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About this product
- DescriptionThe England of John Milton's great poems was the England of Dissenters, those who refused to join the state Church after the return of monarchy in 1660, seen as dangerous outcasts and rebels. Sharon Achinstein's book shows how a literary tradition of dissent was produced by those who suffered political defeat and religious exclusion in Restoration England, bringing to view a range of writing that has been largely, and unjustly, neglected. Considering authors both inside and outside the dissenting tradition, including Milton, John Bunyan, Richard Baxter, Mary Mollineux, John Dryden, Andrew Marvell, Elizabeth Singer Rowe and Isaac Watts, and other little-kwn dissenting writers, Achinstein shows how a distinctive Dissenting cultural legacy challenges our tions of literary history, aesthetic value and the relation between literature and politics. This important study will be of interest to Milton scholars and seventeenth-century literary and religious historians.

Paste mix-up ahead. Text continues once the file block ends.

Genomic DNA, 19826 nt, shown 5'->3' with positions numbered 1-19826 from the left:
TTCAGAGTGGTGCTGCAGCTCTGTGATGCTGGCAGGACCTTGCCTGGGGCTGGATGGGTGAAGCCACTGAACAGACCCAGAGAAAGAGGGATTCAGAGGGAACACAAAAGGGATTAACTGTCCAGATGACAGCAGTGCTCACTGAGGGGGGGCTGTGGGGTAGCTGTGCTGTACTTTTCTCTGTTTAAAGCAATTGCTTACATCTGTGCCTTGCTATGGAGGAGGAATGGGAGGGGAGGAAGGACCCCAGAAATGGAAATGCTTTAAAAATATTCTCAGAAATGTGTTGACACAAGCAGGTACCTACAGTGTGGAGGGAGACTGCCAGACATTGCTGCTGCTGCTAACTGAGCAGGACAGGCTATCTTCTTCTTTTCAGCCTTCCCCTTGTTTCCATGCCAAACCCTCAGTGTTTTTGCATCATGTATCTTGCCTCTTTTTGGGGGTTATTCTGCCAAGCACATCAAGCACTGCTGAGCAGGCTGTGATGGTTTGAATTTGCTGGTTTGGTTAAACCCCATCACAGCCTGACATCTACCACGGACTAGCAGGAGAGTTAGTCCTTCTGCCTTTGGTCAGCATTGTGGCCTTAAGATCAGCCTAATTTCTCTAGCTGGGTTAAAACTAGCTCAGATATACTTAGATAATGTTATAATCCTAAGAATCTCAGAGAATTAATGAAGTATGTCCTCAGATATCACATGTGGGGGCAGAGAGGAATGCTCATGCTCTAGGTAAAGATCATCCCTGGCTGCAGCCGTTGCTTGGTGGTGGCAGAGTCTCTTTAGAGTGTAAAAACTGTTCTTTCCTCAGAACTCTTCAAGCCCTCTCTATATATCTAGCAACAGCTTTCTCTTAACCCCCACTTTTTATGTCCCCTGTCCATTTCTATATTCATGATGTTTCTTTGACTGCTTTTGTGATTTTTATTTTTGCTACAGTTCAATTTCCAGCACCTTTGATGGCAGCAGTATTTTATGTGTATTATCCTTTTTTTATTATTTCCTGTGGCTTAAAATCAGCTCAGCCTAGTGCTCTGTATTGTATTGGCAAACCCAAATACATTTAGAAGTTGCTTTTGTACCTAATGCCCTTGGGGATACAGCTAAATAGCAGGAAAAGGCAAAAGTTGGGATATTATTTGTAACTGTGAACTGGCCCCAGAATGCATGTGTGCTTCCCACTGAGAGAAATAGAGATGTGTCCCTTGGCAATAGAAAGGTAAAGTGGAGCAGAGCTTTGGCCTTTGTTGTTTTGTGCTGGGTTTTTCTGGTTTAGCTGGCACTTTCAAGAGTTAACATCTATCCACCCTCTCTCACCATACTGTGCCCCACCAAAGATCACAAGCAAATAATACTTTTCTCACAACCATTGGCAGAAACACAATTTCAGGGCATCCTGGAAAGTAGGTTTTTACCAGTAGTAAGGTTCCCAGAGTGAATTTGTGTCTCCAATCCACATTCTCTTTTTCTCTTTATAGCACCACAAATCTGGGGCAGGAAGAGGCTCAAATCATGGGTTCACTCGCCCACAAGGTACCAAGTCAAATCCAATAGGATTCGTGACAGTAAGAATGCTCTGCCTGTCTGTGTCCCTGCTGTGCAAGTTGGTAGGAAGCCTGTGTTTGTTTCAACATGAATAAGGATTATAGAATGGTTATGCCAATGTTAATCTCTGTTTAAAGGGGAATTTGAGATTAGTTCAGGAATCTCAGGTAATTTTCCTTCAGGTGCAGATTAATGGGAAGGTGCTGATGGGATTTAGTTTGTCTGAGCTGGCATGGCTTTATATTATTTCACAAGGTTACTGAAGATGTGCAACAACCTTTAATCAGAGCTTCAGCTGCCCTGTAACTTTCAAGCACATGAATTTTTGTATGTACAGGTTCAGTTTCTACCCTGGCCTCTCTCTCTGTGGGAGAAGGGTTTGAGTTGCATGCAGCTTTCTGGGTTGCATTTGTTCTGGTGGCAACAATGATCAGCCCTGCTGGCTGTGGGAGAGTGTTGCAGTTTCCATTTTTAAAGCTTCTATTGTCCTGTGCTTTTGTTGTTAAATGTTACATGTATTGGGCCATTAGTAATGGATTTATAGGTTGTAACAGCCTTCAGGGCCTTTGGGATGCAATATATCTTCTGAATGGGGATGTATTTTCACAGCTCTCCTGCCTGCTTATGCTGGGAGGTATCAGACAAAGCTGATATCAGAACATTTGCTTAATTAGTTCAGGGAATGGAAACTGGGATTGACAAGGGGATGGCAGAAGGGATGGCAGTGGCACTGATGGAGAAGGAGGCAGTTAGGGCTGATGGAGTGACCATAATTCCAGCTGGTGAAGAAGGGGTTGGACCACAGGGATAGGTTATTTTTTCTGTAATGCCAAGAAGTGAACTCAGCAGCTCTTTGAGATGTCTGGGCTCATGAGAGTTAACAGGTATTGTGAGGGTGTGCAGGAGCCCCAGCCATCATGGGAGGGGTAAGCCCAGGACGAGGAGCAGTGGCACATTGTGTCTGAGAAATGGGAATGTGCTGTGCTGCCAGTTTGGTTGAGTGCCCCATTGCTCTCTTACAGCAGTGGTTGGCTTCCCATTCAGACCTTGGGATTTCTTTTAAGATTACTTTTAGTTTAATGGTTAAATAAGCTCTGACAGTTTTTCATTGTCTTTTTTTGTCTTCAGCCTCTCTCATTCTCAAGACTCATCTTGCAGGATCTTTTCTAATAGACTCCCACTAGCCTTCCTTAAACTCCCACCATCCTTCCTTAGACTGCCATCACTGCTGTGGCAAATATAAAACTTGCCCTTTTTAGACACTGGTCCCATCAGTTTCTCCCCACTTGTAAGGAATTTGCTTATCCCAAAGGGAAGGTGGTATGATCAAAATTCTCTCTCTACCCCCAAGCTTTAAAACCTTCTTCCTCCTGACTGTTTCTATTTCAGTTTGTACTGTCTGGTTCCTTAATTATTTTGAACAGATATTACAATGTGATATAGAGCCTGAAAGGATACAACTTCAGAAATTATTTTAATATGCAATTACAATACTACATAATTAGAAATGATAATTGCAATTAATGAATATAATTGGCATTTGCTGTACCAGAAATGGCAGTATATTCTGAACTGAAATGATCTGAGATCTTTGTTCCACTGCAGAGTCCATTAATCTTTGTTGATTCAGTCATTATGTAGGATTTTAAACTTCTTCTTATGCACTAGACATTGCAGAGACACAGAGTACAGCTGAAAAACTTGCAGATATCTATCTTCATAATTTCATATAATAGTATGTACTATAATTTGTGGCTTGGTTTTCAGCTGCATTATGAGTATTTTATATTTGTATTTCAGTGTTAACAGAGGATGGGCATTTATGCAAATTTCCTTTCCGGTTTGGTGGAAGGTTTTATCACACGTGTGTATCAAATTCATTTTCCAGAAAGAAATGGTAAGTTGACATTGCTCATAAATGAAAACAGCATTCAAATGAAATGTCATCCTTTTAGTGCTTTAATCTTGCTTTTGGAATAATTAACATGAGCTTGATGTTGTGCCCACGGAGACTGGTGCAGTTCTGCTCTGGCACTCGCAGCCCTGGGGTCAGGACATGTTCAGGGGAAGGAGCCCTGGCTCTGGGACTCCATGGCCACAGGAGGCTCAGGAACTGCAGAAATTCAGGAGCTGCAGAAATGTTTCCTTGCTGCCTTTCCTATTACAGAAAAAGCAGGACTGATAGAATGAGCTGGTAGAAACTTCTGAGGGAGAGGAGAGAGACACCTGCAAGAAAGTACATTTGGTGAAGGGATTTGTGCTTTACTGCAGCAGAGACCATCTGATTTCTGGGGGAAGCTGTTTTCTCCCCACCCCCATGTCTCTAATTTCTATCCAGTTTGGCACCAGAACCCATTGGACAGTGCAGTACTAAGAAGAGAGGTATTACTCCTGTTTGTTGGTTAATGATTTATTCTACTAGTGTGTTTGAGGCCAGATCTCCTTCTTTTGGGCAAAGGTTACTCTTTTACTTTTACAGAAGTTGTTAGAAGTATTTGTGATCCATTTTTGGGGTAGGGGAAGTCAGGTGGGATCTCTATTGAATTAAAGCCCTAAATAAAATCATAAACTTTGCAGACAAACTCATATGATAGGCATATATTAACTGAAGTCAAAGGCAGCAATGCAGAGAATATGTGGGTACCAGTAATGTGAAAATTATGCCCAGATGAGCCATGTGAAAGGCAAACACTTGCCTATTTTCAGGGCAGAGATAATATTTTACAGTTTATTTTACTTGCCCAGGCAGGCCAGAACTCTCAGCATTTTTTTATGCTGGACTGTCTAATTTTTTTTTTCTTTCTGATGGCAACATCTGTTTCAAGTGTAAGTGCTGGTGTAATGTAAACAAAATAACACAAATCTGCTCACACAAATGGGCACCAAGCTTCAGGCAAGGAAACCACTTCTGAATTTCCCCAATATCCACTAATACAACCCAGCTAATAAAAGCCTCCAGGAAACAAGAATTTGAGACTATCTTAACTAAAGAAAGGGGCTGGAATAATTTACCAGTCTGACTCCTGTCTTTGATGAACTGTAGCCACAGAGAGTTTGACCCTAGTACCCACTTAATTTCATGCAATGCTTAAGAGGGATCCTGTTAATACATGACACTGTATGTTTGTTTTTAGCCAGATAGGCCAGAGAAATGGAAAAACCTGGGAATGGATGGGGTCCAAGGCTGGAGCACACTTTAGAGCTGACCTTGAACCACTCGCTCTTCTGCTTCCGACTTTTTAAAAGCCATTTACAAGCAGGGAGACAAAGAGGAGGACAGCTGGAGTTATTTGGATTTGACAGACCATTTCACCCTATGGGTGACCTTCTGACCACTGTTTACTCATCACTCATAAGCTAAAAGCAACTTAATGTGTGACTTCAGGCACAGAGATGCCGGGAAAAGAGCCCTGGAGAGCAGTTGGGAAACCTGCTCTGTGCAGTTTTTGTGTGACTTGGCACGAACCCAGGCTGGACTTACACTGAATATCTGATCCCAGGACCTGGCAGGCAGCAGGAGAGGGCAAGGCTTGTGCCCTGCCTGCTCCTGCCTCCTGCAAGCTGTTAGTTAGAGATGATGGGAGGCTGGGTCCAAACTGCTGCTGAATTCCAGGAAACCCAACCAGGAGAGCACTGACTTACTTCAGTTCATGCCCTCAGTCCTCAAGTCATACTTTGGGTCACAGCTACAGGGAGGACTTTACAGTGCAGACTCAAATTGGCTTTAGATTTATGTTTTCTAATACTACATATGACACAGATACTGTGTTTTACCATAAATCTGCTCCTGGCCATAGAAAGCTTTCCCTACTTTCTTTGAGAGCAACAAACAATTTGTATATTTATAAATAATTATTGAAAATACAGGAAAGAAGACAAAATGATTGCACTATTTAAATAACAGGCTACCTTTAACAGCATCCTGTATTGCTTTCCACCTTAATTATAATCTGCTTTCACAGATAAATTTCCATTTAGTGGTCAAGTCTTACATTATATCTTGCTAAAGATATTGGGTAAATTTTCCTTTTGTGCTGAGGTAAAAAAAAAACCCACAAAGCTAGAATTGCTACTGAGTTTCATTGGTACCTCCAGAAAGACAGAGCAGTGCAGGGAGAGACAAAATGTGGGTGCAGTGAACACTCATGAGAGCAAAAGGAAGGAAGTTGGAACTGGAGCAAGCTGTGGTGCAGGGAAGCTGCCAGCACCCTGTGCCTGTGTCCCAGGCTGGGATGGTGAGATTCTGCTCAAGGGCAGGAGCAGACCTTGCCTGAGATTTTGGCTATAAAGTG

- Author BiographySharon Achinstein is Lecturer in English at Oxford University and a Fellow of St Edmund Hall, and has previously taught at the University of Maryland and Northwestern University. She is the author of Milton and the Revolutionary Reader (1994), which won the Milton Society of America's Hanford Prize, and edited Literature, Gender and the English Revolution (1994).
- Author(s)Sharon Achinstein
- PublisherCambridge University Press
- Date of Publication20/03/2003
- SubjectLiterary Criticism
- Place of PublicationCambridge
- Country of PublicationUnited Kingdom
- ImprintCambridge University Press
- Content Note11 b/w illus.
- Weight620 g
- Width152 mm
- Height228 mm
- Spine19 mm
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